The best answers to the question “Difference between CR LF, LF and CR line break types?” in the category Dev.
I’d like to know the difference (with examples if possible) between CR LF (Windows), LF (Unix) and CR (Macintosh) line break types.
This is a good summary I found:
The Carriage Return (CR) character (
\r) moves the cursor to the beginning of the line without advancing to the next line. This character is used as a new line character in Commodore and Early Macintosh operating systems (OS-9 and earlier).
The Line Feed (LF) character (
\n) moves the cursor down to the next line without returning to the beginning of the line. This character is used as a new line character in UNIX based systems (Linux, Mac OSX, etc)
The End of Line (EOL) sequence (
\r\n) is actually two ASCII characters, a combination of the CR and LF characters. It moves the cursor both down to the next line and to the beginning of that line. This character is used as a new line character in most other non-Unix operating systems including Microsoft Windows, Symbian OS and others.
CR and LF are control characters, respectively coded
0x0D (13 decimal) and
0x0A (10 decimal).
They are used to mark a line break in a text file. As you indicated, Windows uses two characters the CR LF sequence; Unix only uses LF and the old MacOS ( pre-OSX MacIntosh) used CR.
An apocryphal historical perspective:
As indicated by Peter, CR = Carriage Return and LF = Line Feed, two expressions have their roots in the old typewriters / TTY. LF moved the paper up (but kept the horizontal position identical) and CR brought back the “carriage” so that the next character typed would be at the leftmost position on the paper (but on the same line). CR+LF was doing both, i.e. preparing to type a new line. As time went by the physical semantics of the codes were not applicable, and as memory and floppy disk space were at a premium, some OS designers decided to only use one of the characters, they just didn’t communicate very well with one another 😉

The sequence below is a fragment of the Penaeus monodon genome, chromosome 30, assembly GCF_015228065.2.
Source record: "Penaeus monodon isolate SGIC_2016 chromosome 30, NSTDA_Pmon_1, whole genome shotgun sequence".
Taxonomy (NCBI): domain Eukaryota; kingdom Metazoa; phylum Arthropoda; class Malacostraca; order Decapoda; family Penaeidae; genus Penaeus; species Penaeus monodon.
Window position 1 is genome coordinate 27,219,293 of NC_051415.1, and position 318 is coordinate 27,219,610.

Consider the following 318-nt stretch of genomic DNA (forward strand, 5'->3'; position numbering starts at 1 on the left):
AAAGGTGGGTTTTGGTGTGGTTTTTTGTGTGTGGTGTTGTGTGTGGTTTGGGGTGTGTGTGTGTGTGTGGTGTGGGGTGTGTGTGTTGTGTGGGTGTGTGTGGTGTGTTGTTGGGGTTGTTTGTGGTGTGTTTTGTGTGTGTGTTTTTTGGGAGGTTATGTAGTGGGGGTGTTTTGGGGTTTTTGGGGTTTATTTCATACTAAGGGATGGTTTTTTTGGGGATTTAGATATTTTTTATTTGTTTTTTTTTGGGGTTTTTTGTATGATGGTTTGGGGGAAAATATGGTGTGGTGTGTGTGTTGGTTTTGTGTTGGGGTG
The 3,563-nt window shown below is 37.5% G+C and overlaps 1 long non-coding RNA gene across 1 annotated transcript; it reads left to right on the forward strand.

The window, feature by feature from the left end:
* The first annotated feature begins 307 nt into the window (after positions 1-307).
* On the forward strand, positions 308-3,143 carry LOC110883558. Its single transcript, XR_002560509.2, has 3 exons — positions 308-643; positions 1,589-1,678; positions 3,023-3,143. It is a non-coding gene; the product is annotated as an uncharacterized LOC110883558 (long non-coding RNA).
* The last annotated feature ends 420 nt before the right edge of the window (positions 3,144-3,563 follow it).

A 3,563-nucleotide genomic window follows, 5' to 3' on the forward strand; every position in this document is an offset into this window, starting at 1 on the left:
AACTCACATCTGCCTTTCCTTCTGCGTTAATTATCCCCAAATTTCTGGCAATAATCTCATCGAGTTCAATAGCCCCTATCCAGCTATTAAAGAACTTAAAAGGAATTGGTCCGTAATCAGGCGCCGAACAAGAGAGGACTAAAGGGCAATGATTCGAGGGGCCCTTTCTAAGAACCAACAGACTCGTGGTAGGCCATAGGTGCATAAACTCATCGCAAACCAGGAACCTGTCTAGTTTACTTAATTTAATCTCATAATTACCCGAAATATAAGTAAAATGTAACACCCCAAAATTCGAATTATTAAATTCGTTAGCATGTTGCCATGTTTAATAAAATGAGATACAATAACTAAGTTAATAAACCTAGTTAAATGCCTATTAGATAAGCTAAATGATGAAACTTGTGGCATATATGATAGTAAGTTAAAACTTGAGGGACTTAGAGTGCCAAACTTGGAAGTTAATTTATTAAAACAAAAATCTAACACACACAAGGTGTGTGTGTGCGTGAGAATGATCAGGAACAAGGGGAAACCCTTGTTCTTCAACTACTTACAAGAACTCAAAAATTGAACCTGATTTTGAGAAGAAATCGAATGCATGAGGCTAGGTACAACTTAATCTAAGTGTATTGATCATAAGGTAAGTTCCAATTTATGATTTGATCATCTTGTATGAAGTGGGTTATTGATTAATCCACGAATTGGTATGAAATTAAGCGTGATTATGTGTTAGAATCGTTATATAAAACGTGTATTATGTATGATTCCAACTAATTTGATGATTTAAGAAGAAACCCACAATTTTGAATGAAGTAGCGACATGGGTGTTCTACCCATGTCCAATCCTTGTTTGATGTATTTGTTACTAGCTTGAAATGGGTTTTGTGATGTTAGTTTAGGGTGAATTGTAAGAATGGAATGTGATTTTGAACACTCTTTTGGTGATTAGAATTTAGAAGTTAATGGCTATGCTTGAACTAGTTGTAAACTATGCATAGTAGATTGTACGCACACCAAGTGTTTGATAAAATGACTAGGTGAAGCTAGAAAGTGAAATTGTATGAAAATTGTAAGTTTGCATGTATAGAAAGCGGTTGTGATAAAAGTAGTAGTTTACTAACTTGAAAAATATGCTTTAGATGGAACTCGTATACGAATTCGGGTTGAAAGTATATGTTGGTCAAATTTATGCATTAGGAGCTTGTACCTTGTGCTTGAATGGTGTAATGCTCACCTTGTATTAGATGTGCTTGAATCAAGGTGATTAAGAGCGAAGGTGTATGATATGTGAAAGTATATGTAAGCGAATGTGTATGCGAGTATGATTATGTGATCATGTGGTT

Most modern text editors and text-oriented applications offer options/settings etc. that allow the automatic detection of the file’s end-of-line convention and to display it accordingly.
Since there’s no answer stating just this, summarized succinctly:
Carriage Return (MAC pre-OSX)
- ASCII code 13
Line Feed (Linux, MAC OSX)
- ASCII code 10
Carriage Return and Line Feed (Windows)
- ASCII code 13 and then ASCII code 10
If you see ASCII code in a strange format, they are merely the number 13 and 10 in a different radix/base, usually base 8 (octal) or base 16 (hexadecimal).
It’s really just about which bytes are stored in a file.
CR is a bytecode for carriage return (from the days of typewriters) and
LF similarly, for line feed. It just refers to the bytes that are placed as end-of-line markers.
Way more information, as always, on wikipedia.